A group of senators is urging the Department of Health and Human Services (HHS) to raise the number of patients a doctor can treat with the opioid addiction medication buprenorphine to 500, The Huffington Post reports. Currently, federal regulations limit the number of patients a doctor can treat with buprenorphine to 30 in the first year they are certified to prescribe the drug, and 100 in subsequent years. Earlier this year, HHS proposed changing the rules to allow certified doctors to treat as many as 200 patients at a time in their third year of prescribing, the article notes. Recently, a group of 22 senators sent a letter to HHS Secretary Sylvia Burwell, saying they believe the new regulation does not go far enough. “The current 100 patient cap is one of several factors that have created a huge disparity between those who can prescribe opioids for treatment of pain...
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In Fight Against Opioid Addiction, Congress Focuses on Treatment, Not Restricting Access

In Fight Against Opioid Addiction, Congress Focuses on Treatment, Not Restricting Access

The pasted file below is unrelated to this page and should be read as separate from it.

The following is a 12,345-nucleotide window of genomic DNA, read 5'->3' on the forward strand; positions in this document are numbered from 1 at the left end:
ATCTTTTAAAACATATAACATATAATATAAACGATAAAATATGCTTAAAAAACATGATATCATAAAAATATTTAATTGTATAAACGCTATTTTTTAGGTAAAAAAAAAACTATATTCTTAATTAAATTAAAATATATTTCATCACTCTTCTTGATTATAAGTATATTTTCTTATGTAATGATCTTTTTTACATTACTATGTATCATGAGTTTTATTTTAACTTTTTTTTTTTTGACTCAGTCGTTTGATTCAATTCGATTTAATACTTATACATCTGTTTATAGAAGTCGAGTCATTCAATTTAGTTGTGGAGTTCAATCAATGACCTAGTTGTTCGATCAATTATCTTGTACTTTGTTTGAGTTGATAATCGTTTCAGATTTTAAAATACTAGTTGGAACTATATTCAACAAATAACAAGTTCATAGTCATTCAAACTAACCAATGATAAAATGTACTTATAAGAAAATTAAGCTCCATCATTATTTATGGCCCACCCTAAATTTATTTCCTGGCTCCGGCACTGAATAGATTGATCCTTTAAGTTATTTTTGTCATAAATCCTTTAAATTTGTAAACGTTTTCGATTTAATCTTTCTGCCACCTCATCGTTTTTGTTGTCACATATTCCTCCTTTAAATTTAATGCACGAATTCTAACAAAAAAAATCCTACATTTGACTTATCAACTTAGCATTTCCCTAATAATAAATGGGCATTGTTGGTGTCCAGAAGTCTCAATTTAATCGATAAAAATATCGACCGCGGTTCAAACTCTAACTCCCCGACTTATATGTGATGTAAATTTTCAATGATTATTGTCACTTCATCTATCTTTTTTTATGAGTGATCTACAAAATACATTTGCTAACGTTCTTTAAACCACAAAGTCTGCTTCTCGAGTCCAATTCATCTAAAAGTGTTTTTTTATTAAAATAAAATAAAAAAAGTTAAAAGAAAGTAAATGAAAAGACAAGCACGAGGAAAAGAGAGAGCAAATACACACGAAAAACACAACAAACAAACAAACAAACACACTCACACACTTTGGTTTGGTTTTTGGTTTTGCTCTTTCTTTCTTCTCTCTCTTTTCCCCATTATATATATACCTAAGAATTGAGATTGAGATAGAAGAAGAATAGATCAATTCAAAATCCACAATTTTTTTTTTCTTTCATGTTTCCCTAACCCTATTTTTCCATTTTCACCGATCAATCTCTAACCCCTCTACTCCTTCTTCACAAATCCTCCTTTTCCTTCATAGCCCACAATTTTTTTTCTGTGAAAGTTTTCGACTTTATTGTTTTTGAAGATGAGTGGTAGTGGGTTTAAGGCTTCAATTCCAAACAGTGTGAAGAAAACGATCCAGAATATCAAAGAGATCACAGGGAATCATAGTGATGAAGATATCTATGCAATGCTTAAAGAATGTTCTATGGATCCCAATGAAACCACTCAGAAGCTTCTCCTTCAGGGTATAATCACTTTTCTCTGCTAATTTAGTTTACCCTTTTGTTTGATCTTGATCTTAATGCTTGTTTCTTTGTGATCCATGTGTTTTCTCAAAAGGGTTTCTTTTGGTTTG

Congress is focusing on expanding treatment for opioid addiction instead of restricting access to painkillers in its efforts to address the opioid epidemic, The New York Times reports. Legislators seem to be willing to allow opioid prescriptions to remain widely accessible, the article notes. The U.S. House, after overwhelmingly approving 18 bills last week aimed at addressing the nation’s opioid crisis, will work with the Senate to craft compromise legislation. The bills would increase prescription drug monitoring and treatment; fund efforts to dispose of prescription drugs; and assist states that want to expand the availability of the opioid overdose antidote naloxone. The Senate bill would expand the availability of medication-assisted treatment, including in criminal justice settings, and would support treatment as an alternative to incarceration. Last month, Congress passed a measure, signed by President Obama, that limited the powers of the Drug Enforcement Administration (DEA) to go after pharmacies and...